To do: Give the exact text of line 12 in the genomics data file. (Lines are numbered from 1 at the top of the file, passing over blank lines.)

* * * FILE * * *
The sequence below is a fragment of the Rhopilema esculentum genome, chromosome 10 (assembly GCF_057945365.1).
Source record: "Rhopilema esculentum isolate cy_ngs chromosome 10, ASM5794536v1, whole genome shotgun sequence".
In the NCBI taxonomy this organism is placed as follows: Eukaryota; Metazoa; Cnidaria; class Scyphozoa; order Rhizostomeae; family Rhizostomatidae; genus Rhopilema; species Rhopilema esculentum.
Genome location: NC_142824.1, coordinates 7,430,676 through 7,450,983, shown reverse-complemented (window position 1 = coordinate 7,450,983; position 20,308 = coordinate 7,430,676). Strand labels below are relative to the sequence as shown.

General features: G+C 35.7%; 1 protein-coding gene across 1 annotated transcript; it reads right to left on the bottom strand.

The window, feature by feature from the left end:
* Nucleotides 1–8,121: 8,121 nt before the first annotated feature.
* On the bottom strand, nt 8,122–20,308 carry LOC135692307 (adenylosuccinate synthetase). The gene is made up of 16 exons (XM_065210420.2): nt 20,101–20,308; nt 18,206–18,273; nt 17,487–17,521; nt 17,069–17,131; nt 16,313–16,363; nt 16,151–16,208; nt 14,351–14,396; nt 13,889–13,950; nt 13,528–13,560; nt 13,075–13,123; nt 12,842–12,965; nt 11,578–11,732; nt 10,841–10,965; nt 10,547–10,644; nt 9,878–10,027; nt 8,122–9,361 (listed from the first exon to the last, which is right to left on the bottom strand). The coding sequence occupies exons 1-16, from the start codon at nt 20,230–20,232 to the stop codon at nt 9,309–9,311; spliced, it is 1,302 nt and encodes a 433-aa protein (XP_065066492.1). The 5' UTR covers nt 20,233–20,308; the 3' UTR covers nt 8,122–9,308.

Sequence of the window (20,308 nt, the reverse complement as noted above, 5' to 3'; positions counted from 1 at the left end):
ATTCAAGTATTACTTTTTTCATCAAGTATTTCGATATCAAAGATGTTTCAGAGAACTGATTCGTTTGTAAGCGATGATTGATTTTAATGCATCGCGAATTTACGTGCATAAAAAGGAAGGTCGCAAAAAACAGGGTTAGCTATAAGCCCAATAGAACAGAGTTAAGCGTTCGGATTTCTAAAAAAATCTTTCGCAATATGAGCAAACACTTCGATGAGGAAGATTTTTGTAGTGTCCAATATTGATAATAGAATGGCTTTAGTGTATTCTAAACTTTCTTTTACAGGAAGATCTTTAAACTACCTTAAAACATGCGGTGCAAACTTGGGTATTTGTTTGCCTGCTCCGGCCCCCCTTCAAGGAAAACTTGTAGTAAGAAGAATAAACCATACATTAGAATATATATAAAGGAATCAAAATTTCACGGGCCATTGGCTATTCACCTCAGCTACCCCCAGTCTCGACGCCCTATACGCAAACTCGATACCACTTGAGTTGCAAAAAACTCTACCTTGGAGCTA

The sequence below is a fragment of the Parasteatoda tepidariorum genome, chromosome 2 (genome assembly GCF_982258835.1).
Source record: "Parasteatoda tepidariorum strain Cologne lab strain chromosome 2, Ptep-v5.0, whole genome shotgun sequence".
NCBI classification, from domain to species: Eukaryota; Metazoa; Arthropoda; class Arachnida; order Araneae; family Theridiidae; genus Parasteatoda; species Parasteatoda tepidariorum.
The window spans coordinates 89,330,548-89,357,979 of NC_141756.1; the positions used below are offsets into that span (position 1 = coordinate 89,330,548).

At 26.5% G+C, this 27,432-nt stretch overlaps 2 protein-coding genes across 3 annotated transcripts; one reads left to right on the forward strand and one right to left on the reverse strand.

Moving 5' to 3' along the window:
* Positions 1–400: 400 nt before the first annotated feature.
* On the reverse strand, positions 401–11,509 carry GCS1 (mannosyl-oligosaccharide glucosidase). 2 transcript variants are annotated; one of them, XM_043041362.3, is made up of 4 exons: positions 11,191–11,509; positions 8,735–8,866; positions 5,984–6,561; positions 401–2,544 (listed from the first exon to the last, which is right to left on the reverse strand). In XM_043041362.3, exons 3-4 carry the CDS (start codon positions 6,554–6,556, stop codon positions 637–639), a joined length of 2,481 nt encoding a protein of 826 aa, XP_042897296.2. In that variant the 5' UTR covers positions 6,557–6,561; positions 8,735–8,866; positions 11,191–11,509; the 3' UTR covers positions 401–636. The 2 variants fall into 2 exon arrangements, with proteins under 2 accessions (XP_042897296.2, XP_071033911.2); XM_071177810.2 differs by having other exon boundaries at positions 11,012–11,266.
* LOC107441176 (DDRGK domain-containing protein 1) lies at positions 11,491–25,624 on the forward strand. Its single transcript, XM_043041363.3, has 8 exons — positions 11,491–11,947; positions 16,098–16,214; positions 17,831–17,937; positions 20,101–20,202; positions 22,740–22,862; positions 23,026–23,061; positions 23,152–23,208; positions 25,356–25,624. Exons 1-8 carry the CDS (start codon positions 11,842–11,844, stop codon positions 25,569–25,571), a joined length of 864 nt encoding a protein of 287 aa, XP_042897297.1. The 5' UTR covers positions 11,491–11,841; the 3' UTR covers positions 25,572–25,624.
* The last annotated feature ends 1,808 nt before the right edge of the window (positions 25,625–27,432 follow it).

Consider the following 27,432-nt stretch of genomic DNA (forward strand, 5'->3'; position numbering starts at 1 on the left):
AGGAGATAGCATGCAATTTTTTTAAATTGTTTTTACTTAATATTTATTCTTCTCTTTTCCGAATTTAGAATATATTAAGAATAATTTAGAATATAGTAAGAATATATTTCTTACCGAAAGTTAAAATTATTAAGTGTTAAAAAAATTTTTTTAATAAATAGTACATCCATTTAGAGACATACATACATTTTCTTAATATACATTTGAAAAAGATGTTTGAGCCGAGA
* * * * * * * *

Source record: "Parasteatoda tepidariorum strain Cologne lab strain chromosome 2, Ptep-v5.0, whole genome shotgun sequence".